Workforce Development: We frequently hear from employers looking to move to our area that we suffer from the lack of a trained workforce. Successful workforce development depends on many factors, the most critical of which is education, particularly career technical education. To address those needs and others, the Board of Supervisors regularly meets with the Board of School Trustees and our local businesses to ensure that our strategic goals are consistent with each other and implemented. Additionally, WNC has started the Jump Start program and our Library has implemented a manufacturing technician certificate program. Adams Hub also plays an integral role in the development of a culture of entrepreneurism in our community. We should embrace those efforts.

What book are you reading?

“The Long Goodbye” by local author, Michael Archer

Kurt Meyer

Place of residence: Carson City

Occupation: Retired-30 years public service, Event Manager-Epic Rides, Substitute teacher.

Age: 50

Contact:, facebook: Kurt Meyer

Education: Class of ’84, Reed High School, Sparks. Associates Degree of Arts, Western Nevada College.

A brief statement about your platform

Many friends have asked me why I am running for Mayor. I have a blessed life and I just retired from Carson City with 30 years of service. My answer is always the same – I love Carson City and I am grateful that I have been able to work, live, and raise my family in a wonderful community; however, I don’t like the direction Carson City is going, or rather, not going. Carson City cannot remain stagnant. With my energy, 25 years experience working for Carson City, and volunteering in the community, I am the leader that understands what it means to be a public servant here in Carson City.

We have to improve our curbside appeal, listen to and act on the desires of the citizens, and develop Carson City responsibly.

We need to improve our image. Empty buildings and storefronts, fences around buildings downtown, and state properties that sit vacant for years do not attract economic growth.

The citizens have a voice. The reason we don’t have the City Center project is because the citizens voted no. What would have happened if the V&T project had been put to a vote? Or the current Downtown project?

We must have responsible development. If a development is going to push the limits of our infrastructure, impact fees will be needed. With leadership that is engaged and forthright, Carson City can face these issues successfully.

What are the top 3 issues facing Carson City and your solutions:

Infrastructure: Carson City has dedicated employees that are willing to help solve problems and get a quality service and product out to the citizens of Carson City. Every year, these departments ask for what they feel they need to do a better job to care for the facilities and equipment they work with day in and day out. Yet through the current process year after year, they see spending on things that are not needed or seen as frivolous. We have roofs that have been leaking for years, streets in need of attention, outdated vehicles and equipment, and the list goes on. If your roof leaked, wouldn’t you fix it first? We need to direct funds to give these employees what they need to get their jobs done safely and efficiently and direct funds to facilities and roads that need to be fixed and repaired.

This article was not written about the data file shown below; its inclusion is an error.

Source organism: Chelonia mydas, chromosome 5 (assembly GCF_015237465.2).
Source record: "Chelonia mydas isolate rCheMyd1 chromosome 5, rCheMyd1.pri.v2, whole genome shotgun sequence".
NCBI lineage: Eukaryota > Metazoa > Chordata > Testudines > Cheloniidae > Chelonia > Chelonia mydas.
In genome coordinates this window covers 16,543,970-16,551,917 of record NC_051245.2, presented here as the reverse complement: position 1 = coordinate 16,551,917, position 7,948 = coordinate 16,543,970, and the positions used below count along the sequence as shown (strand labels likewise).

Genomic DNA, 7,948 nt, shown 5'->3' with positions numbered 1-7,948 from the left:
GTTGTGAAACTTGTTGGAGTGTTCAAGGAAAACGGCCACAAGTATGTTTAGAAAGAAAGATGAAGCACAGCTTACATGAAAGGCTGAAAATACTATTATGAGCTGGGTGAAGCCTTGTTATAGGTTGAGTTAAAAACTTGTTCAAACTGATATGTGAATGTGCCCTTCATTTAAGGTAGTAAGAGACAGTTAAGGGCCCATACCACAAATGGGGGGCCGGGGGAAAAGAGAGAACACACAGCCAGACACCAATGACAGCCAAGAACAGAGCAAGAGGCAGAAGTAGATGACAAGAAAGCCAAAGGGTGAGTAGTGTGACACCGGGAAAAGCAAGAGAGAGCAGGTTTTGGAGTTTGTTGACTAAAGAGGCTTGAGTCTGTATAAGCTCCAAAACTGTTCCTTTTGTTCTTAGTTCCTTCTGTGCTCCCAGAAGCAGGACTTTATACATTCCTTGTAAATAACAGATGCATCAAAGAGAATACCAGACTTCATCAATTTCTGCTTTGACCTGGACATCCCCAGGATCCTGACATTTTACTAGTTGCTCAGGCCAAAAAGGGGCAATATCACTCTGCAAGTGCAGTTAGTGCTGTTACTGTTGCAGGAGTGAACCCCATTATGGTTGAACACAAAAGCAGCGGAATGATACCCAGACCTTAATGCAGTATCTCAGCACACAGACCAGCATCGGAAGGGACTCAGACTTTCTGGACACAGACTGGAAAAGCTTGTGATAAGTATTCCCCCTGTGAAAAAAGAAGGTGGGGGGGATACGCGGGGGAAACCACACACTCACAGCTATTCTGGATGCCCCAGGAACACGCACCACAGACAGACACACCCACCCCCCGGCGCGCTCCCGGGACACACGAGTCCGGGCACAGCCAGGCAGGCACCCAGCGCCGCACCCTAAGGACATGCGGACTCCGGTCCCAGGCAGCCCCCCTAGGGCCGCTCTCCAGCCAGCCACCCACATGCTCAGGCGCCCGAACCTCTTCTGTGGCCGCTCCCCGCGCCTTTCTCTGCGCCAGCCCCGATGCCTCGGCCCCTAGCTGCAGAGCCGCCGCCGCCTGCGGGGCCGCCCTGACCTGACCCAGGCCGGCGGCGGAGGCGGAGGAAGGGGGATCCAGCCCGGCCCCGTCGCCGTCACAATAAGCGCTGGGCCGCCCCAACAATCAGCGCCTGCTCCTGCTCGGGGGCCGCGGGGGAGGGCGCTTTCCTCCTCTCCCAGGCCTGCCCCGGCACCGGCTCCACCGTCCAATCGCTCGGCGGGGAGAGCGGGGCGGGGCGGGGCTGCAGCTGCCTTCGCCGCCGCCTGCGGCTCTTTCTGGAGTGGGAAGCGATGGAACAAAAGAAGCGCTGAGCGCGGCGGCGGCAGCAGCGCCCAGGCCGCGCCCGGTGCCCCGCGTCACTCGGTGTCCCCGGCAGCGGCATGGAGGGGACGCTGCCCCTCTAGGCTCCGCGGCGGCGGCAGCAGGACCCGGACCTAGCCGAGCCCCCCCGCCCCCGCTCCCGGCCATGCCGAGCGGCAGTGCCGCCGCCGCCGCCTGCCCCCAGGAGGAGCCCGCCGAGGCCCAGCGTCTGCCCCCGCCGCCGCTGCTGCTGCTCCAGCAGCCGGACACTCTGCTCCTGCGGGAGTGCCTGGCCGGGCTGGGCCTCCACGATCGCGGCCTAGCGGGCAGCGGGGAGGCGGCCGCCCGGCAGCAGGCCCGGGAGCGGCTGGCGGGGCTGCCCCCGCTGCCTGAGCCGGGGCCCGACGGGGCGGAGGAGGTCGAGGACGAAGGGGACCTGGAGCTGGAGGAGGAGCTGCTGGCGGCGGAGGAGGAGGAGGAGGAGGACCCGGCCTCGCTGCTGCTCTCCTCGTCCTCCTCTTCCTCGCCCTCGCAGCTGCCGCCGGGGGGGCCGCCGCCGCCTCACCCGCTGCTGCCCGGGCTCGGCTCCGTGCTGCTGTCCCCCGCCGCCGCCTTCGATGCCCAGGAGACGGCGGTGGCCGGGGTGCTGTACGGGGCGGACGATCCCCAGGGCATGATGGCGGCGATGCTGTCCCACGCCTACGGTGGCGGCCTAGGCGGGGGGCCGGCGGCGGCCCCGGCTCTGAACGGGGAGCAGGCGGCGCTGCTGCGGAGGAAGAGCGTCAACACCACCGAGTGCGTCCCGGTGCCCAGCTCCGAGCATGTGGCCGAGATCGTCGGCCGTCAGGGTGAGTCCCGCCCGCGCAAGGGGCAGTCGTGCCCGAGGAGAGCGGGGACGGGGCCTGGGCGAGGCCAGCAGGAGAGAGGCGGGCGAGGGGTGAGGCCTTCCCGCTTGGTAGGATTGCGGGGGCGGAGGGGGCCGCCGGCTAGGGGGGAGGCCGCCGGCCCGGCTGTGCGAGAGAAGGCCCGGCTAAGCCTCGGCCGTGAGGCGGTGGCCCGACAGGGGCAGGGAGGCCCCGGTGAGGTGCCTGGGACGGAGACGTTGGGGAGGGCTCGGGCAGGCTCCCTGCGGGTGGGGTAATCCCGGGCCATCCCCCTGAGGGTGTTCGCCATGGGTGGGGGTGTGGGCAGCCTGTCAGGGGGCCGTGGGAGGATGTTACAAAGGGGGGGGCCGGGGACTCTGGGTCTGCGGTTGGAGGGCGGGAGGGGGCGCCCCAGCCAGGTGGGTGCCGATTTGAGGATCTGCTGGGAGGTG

Curbside appeal: Carson City needs to market our community to small business owners and young families. So here is a short story that has happened time and again: A young man that was born and raised in Carson City goes off to college, gets a degree, meets the love of his life, and gets a dream job in Carson City. He lands at the Reno airport with is new wife, drives through beautiful Washoe Valley, and exits into Carson City passing the new hospital campus where he will soon start his new job. As they exit the freeway the first thing they see is an empty building boarded up with weeds growing out of the sidewalk. The first stoplight has a traffic median with gravel and more weeds. They continue south to see a familiar coffee chain and pull in for coffee. As they look out over the shopping center, they see empty storefront after empty storefront. Over coffee, they decide the nice drive through the valley wasn’t so bad and they return to Reno to look for a home. Carson City – We need to do better and we CAN do better!

Responsible development: If you own property, you have the right to sell it. City leaders and the citizens need to share a vision for that development. If we are approving development that does not fit within that vision and is in need of special permitting that will devalue the adjacent properties, we should not approve that permitting. Eagle Valley and Carson City was once all open space and through responsible development, it has turned into the city that we have all chosen to live. We need to continue to work together on that path and keep creating a place we all want to live, work, and raise our family.

What book are you reading?

I just finished “The Moon is Down” by John Steinbeck.


Use the comment form below to begin a discussion about this content.

Sign in to comment